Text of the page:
provision the machines via our appliances playbooks and Kubespray to configure them as a
Kubernetes cluster. Kubespray supports
specification of container runtimes other than Docker, e.g. CRI-O and
containerd, which is required to support the Kata runtime.
Designing the I/O Performance Study
To benchmark the I/O performance Kata containers, we present equivalent
scenarios in bare metal and runC container cases to draw comparison. In all
cases, we use fio (version 3.1) as the I/O benchmarking tool invoked as
follows where $SCRATCH_DIR is the path to our BeeGFS (described in more
detail later in this section) network storage mounted on the host:
fio fio_jobfile.fio --fallocate=none --runtime=30 --directory=$SCRATCH_DIR --output-format=json+ --blocksize=65536 --output=65536.json
The fio_jobfile.fio file referenced above reads as follows:
; Parameters common to all test environments
; Ensure that jobs run for a specified time limit, not I/O quantity
; To model application load at greater scale, each test client will maintain
; a number of concurrent I/Os.
; Note: these two settings are mutually exclusive
; (and may not apply for Windows test clients)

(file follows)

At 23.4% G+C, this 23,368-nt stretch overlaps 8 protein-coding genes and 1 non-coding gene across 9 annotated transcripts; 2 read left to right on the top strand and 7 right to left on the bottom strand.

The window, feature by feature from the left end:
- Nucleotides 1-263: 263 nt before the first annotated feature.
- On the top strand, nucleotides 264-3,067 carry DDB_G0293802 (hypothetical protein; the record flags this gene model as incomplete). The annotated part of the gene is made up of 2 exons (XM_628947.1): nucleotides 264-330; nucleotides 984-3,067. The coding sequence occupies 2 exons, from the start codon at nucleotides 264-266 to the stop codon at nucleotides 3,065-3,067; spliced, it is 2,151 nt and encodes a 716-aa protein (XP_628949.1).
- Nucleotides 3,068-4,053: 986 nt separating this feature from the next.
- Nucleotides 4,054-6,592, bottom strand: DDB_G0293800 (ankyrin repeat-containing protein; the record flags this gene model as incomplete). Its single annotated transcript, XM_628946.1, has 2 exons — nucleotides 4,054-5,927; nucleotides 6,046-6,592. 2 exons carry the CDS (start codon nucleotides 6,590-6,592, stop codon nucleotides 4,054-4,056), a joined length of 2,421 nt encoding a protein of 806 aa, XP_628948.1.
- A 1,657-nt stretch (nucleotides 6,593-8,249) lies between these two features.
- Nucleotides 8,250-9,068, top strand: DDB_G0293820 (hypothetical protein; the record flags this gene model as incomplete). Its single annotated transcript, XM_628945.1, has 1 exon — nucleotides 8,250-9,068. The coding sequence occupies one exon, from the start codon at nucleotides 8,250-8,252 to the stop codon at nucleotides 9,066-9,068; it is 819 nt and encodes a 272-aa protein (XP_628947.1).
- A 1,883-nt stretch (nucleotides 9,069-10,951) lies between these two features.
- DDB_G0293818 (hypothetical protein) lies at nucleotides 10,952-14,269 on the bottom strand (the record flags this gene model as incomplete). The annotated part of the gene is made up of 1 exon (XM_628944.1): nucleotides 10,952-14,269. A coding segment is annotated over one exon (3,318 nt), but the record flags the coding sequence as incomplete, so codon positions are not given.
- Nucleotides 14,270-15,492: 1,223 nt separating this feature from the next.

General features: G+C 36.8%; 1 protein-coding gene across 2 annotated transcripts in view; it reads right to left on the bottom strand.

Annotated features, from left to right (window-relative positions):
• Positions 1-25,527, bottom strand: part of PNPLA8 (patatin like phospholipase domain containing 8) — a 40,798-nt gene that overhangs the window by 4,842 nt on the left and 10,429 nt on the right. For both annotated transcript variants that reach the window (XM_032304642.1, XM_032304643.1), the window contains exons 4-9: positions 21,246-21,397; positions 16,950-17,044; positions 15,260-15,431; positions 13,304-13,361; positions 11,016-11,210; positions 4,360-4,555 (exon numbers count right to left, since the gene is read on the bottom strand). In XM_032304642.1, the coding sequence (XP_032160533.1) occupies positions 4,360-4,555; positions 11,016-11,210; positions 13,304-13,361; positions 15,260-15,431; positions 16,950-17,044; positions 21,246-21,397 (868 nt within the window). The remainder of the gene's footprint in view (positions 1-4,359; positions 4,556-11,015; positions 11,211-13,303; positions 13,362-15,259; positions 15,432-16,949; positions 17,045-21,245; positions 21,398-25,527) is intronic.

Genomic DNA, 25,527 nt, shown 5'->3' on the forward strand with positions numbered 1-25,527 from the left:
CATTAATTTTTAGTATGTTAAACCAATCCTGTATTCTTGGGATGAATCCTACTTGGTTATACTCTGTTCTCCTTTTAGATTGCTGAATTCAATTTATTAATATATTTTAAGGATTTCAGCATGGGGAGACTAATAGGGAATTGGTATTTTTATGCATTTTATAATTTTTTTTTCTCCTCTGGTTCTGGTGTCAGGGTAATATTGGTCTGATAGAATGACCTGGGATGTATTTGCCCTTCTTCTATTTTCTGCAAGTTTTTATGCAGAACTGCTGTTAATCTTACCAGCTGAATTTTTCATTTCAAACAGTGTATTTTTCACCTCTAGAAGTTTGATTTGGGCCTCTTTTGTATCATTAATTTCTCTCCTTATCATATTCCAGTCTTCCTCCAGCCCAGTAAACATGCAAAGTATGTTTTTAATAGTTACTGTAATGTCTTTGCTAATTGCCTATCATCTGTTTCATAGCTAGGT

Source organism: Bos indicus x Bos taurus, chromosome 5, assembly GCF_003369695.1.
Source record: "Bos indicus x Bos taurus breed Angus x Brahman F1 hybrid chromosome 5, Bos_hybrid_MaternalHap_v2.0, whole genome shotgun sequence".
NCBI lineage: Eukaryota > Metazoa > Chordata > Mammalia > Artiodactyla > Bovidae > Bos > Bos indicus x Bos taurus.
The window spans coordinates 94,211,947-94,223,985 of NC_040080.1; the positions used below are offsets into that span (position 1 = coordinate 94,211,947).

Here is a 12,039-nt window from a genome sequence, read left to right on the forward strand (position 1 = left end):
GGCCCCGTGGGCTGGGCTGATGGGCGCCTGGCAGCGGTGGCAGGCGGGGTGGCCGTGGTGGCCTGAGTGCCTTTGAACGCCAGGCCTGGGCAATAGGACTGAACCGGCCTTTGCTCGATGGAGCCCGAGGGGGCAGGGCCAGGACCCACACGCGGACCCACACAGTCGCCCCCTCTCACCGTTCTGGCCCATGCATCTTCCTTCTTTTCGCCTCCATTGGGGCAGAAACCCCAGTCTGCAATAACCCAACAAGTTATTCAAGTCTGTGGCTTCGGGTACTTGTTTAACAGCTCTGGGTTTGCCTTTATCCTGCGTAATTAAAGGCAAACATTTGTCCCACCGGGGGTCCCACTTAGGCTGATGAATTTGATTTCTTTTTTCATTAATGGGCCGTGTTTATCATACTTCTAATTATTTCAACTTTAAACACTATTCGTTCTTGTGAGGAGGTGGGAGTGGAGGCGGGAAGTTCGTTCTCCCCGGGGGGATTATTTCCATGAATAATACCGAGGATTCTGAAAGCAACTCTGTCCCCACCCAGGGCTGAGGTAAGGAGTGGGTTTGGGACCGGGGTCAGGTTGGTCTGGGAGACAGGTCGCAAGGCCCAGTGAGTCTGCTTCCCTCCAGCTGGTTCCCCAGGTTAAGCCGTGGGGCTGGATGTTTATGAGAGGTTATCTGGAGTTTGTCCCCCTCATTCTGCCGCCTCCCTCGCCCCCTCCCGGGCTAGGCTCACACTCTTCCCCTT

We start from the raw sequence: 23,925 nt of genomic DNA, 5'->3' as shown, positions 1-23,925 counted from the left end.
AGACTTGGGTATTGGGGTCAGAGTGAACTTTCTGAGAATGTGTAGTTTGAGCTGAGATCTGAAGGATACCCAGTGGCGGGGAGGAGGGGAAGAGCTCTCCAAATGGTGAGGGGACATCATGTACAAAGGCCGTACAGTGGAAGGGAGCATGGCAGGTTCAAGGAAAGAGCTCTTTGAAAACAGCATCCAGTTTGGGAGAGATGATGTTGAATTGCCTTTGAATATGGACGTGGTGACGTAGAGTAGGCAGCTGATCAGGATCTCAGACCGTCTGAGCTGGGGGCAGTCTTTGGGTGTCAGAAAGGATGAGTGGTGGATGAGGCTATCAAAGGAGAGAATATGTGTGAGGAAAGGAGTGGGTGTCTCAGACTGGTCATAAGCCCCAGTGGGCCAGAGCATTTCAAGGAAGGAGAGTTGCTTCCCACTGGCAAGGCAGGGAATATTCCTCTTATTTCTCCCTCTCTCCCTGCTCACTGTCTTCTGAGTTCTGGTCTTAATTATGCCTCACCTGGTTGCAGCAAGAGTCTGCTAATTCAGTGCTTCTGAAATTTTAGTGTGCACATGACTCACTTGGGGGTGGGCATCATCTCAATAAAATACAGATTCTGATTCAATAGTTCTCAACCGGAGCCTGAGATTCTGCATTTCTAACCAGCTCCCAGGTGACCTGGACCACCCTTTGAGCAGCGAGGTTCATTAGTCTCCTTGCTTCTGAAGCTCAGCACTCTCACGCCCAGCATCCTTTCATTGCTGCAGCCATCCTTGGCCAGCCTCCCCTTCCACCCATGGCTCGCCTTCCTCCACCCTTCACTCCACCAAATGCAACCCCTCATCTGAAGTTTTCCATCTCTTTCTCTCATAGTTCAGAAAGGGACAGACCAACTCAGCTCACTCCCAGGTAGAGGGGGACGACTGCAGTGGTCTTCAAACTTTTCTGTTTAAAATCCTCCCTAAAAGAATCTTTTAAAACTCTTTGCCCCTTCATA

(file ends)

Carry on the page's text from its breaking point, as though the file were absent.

; Set a number of workers on this client
; Each file for each job thread is this size
; FIO_RW is read, write, randread or randwrite
In order to understand how the performance scales with the number of I/O bound
clients, we look at 1, 8 and 64 clients. While the single client is
instantiated on a single instance, for the cases with 8 and 64 clients, they
run in parallel across across 2 worker instances, with 4 and 32 clients per bare metal
instance respectively. Additionally, each fio client instantiates 4 threads
which randomly and sequentially read and write a 32G file per thread, depending on
All scenarios are configured with a block size of 64K. It is worth noting that the
direct=true flag has not been supplied to fio for these tests as it is
not representative of a typical use case.
The test infrastructure is set up in an optimal configuration for data-intensive analytics.
The storage backend which consists of NVMe devices is implemented with BeeGFS, a parallel file system for which we have an Ansible
Galaxy role and have previously
written about. The
network connectivity between the test instances and BeeGFS storage platform uses
RDMA over a 100G Infiniband fabric.
||Number of clients
||Disk I/O pattern
The parameter space explored for the I/O performance
study covers 36 combinations of scenarios, number of clients and
disk I/O pattern.
Disk I/O Bandwidth
In these results we plot the aggregate bandwidth across all clients,
demonstrating the scale-up bandwidth achievable by a single client and the